The Builders and the Butchers' third full-length LP, Dead Reckoning, contains lots of talk of physical calamities and destruction by wind, water, and fire.  There's not much optimism in Ryan Sollee's storytelling as he explores the darker side of human nature.  He explores these themes while he's fishing around the beautiful city of Portland, where he lives.   The solitary act of fishing begs for solemn contemplation (at least it does for me, since I never catch anything).  Sollee doesn't do any writing here; it's where the well of inspiration fills as he sits quietly.  The writing comes later in a process that he calls "subconscious." It's also worth noting that Sollee used to be a biologist, and the creative process often had its genesis during his many walks in the woods.

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Dave Hause

It's not often that I get to exchange bedtime routines with a songwriter.  But that's what Dave Hause and I did at the end of our interview.  We had been talking for about 50 minutes and established that we had a great deal in common, so it's probably little surprise that it came to this point.  We both read a lot of magazines.  Too many, really, to keep up with.  So they just pile up next to our beds, waiting to be read. The second we finish one, two more arrive.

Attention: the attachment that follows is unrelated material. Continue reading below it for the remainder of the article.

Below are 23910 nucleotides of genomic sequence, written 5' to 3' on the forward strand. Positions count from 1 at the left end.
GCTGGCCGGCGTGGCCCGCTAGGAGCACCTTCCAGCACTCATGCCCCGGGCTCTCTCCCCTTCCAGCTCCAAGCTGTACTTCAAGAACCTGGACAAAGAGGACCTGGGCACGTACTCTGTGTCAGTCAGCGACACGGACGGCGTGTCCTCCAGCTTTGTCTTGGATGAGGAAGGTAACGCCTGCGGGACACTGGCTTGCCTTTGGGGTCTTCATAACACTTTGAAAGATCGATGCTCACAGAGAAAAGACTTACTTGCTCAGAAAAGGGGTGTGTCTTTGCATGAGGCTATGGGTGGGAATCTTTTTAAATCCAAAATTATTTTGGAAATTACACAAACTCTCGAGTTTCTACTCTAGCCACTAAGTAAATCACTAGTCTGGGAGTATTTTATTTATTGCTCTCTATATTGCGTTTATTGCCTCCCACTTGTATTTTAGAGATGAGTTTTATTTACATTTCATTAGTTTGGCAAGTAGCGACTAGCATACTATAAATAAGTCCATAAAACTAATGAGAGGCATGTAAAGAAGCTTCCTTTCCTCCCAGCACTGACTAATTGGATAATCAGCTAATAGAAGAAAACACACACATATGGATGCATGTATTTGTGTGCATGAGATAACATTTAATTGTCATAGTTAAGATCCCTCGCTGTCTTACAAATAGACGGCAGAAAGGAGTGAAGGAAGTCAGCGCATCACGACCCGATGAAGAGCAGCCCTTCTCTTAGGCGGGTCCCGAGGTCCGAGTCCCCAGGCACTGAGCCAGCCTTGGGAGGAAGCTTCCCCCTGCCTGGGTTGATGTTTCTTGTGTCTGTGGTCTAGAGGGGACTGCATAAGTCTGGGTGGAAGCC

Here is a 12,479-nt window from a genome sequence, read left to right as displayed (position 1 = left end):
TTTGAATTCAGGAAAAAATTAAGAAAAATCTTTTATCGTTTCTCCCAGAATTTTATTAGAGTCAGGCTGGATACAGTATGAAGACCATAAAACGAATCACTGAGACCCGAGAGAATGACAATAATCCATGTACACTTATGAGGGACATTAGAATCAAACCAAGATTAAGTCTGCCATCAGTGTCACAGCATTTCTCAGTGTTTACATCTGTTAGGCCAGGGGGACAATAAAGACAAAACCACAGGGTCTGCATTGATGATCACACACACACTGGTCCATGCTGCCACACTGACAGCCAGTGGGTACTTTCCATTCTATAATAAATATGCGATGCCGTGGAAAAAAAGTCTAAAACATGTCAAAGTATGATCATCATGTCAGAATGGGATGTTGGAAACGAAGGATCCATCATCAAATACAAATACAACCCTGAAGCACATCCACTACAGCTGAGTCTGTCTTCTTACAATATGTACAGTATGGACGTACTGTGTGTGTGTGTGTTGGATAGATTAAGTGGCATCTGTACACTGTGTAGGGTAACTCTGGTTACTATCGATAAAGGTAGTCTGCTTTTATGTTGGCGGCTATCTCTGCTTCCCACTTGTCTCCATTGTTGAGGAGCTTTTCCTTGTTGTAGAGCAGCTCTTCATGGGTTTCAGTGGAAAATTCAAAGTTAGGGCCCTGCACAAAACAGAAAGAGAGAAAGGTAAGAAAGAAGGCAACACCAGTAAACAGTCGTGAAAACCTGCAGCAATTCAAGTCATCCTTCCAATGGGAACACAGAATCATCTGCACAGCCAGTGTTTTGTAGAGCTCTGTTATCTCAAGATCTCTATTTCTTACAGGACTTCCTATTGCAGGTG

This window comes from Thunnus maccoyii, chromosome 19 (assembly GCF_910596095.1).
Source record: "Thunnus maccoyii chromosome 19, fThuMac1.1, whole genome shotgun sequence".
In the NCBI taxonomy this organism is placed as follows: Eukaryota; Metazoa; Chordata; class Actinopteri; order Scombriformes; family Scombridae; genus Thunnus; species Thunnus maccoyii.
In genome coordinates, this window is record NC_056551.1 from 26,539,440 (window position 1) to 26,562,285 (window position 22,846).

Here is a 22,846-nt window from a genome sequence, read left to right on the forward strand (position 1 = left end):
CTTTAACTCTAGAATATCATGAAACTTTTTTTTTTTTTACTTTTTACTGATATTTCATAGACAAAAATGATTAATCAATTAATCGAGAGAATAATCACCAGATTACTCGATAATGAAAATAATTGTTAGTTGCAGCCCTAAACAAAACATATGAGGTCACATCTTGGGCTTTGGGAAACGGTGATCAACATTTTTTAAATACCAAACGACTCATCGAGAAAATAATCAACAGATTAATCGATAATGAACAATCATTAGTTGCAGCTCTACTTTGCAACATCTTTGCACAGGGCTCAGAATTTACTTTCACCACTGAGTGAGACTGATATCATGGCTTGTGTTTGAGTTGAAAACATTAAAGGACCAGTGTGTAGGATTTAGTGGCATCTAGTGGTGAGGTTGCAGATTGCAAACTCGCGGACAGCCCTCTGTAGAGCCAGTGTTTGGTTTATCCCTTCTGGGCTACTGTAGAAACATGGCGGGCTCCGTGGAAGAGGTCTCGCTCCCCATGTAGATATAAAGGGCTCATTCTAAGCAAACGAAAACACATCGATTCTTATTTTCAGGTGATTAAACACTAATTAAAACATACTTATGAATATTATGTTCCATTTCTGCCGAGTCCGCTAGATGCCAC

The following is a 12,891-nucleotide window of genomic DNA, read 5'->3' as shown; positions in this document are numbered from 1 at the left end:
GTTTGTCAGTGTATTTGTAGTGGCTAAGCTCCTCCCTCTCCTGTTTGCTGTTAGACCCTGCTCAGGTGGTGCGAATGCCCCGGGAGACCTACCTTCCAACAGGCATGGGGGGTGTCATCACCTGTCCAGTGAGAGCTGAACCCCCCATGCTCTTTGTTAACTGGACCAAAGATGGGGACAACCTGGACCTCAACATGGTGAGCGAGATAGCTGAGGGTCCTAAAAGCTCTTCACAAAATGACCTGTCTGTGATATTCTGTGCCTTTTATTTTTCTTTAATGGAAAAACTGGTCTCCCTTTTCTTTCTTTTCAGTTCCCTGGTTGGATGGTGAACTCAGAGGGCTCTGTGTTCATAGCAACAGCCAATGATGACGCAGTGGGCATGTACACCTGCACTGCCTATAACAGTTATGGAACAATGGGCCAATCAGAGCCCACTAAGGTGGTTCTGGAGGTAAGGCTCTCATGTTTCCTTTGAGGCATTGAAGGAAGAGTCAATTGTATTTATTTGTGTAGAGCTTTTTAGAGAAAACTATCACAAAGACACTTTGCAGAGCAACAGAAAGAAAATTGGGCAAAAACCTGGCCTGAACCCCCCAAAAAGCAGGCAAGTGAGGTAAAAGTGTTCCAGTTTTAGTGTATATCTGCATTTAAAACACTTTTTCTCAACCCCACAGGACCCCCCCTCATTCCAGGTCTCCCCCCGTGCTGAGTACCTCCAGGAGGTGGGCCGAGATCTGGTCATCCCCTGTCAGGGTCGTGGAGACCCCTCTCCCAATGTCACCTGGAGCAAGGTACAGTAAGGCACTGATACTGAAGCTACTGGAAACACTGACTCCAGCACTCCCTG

Hause's songwriting process and reading material reflect his high level of engagement with his environment. And this level of engagement makes for one thing: Hause is a smart and introspective man.  He doesn't just give me answers, he tells me why he does what he does.  And he's able to do this because he's constantly thinking about his place in the world.  He reads Rolling Stone for the political articles and GQ for the non-fiction.  He's constantly picking up auditory and visual cues for song ideas, and he has an endless supply of notebooks and Blackberry files to show for it.